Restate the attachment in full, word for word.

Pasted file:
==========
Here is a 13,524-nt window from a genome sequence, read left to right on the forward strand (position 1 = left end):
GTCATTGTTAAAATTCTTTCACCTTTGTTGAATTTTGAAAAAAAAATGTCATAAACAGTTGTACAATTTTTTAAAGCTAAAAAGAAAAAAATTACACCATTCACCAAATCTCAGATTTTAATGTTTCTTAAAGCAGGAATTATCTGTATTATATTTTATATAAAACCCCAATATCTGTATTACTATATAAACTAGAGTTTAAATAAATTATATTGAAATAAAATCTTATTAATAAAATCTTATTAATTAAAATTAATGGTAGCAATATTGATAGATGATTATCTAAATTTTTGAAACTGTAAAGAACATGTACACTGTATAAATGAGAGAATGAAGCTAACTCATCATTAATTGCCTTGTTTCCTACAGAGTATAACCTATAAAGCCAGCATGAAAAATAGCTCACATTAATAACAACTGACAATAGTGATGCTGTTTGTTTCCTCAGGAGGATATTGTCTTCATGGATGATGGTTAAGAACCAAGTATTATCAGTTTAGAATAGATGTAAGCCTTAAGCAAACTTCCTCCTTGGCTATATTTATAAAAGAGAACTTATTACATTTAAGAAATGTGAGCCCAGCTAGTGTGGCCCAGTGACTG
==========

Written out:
Here is a 13,524-nt window from a genome sequence, read left to right on the forward strand (position 1 = left end):
GTCATTGTTAAAATTCTTTCACCTTTGTTGAATTTTGAAAAAAAAATGTCATAAACAGTTGTACAATTTTTTAAAGCTAAAAAGAAAAAAATTACACCATTCACCAAATCTCAGATTTTAATGTTTCTTAAAGCAGGAATTATCTGTATTATATTTTATATAAAACCCCAATATCTGTATTACTATATAAACTAGAGTTTAAATAAATTATATTGAAATAAAATCTTATTAATAAAATCTTATTAATTAAAATTAATGGTAGCAATATTGATAGATGATTATCTAAATTTTTGAAACTGTAAAGAACATGTACACTGTATAAATGAGAGAATGAAGCTAACTCATCATTAATTGCCTTGTTTCCTACAGAGTATAACCTATAAAGCCAGCATGAAAAATAGCTCACATTAATAACAACTGACAATAGTGATGCTGTTTGTTTCCTCAGGAGGATATTGTCTTCATGGATGATGGTTAAGAACCAAGTATTATCAGTTTAGAATAGATGTAAGCCTTAAGCAAACTTCCTCCTTGGCTATATTTATAAAAGAGAACTTATTACATTTAAGAAATGTGAGCCCAGCTAGTGTGGCCCAGTGACTG